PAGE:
## Summary

The imaginary number i represents a rotation into the second dimension (the name “imaginary” was an insult, and it stuck). Negative numbers flip positive numbers 180-degrees, all at once. Imaginary numbers are “half a flip” or a 90-degree rotation.

## Analogies

Negative numbers were distrusted until the 1700s: How could you have less than nothing?

We eventually realized numbers could exist on a number line, allowing us to move forward or backward from zero.

Imaginary numbers express the idea that we can move upwards and downwards, or rotate around the number line.

## Diagram

## Example

Rotate a number around a circle (two turns is $i^2$, four turns is $i^4$):

## Example

Rotate a vector with imaginary numbers (no trig!):

## Technical

- We say $i$ (lowercase) is 1.0 in the imaginary dimension. Adding $i$ moves upward, multiplying by $i$ rotates you.
- Imaginary exponents create a rotating circular path (Euler’s Formula)
- The choice of $+i$ being counterclockwise is arbitrary. Swap $i$ and $-i$ and equations still hold. $i^2 = -1$ becomes $(-i)^2 = -1$. $i^3 = -i$ becomes $(-i)^3 = i$. All are correct.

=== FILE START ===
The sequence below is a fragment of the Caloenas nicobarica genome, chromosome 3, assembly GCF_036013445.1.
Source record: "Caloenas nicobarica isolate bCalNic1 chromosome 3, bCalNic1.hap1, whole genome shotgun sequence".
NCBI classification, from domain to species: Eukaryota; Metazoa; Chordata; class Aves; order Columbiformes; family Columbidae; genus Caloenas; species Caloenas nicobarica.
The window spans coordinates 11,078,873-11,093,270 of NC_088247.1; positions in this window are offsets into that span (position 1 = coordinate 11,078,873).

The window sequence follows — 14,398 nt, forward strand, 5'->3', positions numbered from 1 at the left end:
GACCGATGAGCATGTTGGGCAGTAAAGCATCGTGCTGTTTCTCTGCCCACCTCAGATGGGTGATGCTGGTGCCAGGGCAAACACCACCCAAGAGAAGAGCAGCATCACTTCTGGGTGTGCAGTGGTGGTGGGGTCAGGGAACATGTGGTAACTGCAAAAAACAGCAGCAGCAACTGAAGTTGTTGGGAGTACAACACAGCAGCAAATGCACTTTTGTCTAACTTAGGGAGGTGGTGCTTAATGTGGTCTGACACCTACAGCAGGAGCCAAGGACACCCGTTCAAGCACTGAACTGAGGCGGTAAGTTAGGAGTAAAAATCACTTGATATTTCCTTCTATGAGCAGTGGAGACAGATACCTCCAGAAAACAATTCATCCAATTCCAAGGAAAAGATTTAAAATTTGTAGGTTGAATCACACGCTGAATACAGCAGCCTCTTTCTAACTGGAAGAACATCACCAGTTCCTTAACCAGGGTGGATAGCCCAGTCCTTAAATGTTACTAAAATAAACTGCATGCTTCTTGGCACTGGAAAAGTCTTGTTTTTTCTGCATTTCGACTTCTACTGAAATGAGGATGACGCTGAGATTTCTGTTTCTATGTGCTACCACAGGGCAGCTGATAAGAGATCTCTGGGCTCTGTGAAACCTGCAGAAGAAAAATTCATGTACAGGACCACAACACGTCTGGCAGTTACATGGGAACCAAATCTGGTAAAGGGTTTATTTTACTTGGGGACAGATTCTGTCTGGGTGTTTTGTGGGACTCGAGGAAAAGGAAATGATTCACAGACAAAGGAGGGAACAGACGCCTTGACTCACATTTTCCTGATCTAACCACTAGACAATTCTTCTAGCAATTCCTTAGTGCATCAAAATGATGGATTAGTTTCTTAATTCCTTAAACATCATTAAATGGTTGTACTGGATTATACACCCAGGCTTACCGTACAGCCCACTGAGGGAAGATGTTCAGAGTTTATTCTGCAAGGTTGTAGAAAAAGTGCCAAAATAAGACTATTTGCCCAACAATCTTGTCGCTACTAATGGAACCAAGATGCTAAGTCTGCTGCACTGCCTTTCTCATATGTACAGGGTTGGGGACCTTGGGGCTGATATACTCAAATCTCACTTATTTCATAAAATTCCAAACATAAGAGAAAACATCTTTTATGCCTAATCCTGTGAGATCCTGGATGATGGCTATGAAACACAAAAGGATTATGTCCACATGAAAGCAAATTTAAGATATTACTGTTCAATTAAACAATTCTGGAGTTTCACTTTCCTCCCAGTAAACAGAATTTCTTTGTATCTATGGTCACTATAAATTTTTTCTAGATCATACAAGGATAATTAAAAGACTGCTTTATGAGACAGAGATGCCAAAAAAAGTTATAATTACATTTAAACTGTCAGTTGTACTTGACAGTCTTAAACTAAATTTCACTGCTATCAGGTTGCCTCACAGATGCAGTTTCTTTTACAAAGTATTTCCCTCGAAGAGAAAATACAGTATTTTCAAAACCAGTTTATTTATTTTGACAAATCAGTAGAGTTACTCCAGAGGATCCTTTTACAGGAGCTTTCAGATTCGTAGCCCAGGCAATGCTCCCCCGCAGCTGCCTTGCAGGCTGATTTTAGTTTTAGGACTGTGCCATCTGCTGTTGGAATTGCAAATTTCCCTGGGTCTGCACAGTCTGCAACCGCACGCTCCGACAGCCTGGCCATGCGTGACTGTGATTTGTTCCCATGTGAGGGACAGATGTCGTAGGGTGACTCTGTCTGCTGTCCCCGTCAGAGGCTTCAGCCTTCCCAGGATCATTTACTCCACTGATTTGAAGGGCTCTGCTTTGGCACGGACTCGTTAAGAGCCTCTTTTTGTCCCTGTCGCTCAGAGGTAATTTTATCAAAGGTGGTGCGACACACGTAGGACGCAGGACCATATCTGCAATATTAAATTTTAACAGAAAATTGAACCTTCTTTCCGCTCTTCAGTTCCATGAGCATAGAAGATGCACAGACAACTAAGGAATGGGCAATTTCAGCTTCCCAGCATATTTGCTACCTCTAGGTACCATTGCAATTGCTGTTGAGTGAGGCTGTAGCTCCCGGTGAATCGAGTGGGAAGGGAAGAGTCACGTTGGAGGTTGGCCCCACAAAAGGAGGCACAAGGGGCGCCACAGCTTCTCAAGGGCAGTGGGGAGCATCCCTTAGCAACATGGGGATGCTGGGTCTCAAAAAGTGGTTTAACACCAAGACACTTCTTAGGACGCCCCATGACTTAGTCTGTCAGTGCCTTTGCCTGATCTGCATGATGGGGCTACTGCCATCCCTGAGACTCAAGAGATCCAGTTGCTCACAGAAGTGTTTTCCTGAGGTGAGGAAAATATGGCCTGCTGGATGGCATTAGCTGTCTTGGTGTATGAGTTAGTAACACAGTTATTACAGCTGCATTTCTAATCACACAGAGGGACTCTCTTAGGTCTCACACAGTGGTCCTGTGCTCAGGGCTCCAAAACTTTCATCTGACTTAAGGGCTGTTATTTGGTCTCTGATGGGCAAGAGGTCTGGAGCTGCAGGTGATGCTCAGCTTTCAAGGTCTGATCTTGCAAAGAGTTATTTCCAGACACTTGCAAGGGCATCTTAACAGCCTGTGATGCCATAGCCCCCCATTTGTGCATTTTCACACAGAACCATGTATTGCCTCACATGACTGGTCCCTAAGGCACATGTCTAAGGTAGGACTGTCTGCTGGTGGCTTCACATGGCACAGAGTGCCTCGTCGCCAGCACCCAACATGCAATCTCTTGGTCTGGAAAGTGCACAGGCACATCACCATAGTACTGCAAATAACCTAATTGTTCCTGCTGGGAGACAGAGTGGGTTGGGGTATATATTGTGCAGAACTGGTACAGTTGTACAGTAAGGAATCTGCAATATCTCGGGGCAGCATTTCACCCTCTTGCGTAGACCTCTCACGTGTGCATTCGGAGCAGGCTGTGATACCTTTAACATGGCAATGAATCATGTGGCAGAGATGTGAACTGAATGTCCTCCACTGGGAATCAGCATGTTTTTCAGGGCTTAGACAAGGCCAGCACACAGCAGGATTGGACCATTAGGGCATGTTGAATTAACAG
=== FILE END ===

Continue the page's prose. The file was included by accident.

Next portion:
## Resources

Intuitive Guide to Imaginary Numbers

Video: Understanding Imaginary Numbers | BetterExplained

## FAQ

I don’t get it. How can $i$ exist? I can’t hold $i$ coins in my hand!

- Well, can you hold -3 coins in your hand? Or $\pi$ coins? Numbers are concepts: negative numbers are the idea of going “backward”, and imaginary numbers are the idea of “rotating sideways”. Sometimes we find things in the real world that line up with the concept, so imaginary numbers are like moving North/South instead of East/West.

Can we have numbers in the 3rd dimension too?

- Yep! They’re the quaternions (technically 4d, and we can keep going higher). Eventually we use a matrix to keep track of the dimensions.